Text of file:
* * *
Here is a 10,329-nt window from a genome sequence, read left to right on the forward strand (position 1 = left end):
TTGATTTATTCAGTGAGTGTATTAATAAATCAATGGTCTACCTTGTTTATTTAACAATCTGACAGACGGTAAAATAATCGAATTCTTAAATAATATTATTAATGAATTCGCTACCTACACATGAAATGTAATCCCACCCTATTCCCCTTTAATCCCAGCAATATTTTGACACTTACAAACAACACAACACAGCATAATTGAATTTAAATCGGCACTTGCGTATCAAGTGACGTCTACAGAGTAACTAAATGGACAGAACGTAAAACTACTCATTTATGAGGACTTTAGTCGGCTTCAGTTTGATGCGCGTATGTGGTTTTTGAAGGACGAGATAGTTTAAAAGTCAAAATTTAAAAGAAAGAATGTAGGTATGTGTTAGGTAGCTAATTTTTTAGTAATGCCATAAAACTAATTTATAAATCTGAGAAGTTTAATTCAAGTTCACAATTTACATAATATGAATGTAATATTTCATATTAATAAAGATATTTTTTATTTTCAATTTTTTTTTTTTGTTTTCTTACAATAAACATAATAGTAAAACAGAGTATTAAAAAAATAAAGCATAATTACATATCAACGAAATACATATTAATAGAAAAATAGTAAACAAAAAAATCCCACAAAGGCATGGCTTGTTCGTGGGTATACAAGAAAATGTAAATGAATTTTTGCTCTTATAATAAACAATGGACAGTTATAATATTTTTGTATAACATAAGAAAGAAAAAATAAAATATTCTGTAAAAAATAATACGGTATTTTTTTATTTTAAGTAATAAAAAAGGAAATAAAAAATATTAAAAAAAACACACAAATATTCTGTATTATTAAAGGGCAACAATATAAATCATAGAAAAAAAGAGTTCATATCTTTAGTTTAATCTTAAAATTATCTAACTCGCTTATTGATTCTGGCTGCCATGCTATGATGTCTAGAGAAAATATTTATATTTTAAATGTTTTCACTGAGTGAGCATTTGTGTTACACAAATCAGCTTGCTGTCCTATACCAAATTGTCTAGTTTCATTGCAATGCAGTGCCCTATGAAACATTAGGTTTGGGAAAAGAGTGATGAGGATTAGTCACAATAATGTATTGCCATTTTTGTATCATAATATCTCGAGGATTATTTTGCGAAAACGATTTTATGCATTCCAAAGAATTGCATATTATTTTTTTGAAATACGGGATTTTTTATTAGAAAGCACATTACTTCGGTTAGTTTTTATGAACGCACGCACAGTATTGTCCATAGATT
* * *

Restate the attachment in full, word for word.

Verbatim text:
Here is a 10,329-nt window from a genome sequence, read left to right on the forward strand (position 1 = left end):
TTGATTTATTCAGTGAGTGTATTAATAAATCAATGGTCTACCTTGTTTATTTAACAATCTGACAGACGGTAAAATAATCGAATTCTTAAATAATATTATTAATGAATTCGCTACCTACACATGAAATGTAATCCCACCCTATTCCCCTTTAATCCCAGCAATATTTTGACACTTACAAACAACACAACACAGCATAATTGAATTTAAATCGGCACTTGCGTATCAAGTGACGTCTACAGAGTAACTAAATGGACAGAACGTAAAACTACTCATTTATGAGGACTTTAGTCGGCTTCAGTTTGATGCGCGTATGTGGTTTTTGAAGGACGAGATAGTTTAAAAGTCAAAATTTAAAAGAAAGAATGTAGGTATGTGTTAGGTAGCTAATTTTTTAGTAATGCCATAAAACTAATTTATAAATCTGAGAAGTTTAATTCAAGTTCACAATTTACATAATATGAATGTAATATTTCATATTAATAAAGATATTTTTTATTTTCAATTTTTTTTTTTTGTTTTCTTACAATAAACATAATAGTAAAACAGAGTATTAAAAAAATAAAGCATAATTACATATCAACGAAATACATATTAATAGAAAAATAGTAAACAAAAAAATCCCACAAAGGCATGGCTTGTTCGTGGGTATACAAGAAAATGTAAATGAATTTTTGCTCTTATAATAAACAATGGACAGTTATAATATTTTTGTATAACATAAGAAAGAAAAAATAAAATATTCTGTAAAAAATAATACGGTATTTTTTTATTTTAAGTAATAAAAAAGGAAATAAAAAATATTAAAAAAAACACACAAATATTCTGTATTATTAAAGGGCAACAATATAAATCATAGAAAAAAAGAGTTCATATCTTTAGTTTAATCTTAAAATTATCTAACTCGCTTATTGATTCTGGCTGCCATGCTATGATGTCTAGAGAAAATATTTATATTTTAAATGTTTTCACTGAGTGAGCATTTGTGTTACACAAATCAGCTTGCTGTCCTATACCAAATTGTCTAGTTTCATTGCAATGCAGTGCCCTATGAAACATTAGGTTTGGGAAAAGAGTGATGAGGATTAGTCACAATAATGTATTGCCATTTTTGTATCATAATATCTCGAGGATTATTTTGCGAAAACGATTTTATGCATTCCAAAGAATTGCATATTATTTTTTTGAAATACGGGATTTTTTATTAGAAAGCACATTACTTCGGTTAGTTTTTATGAACGCACGCACAGTATTGTCCATAGATT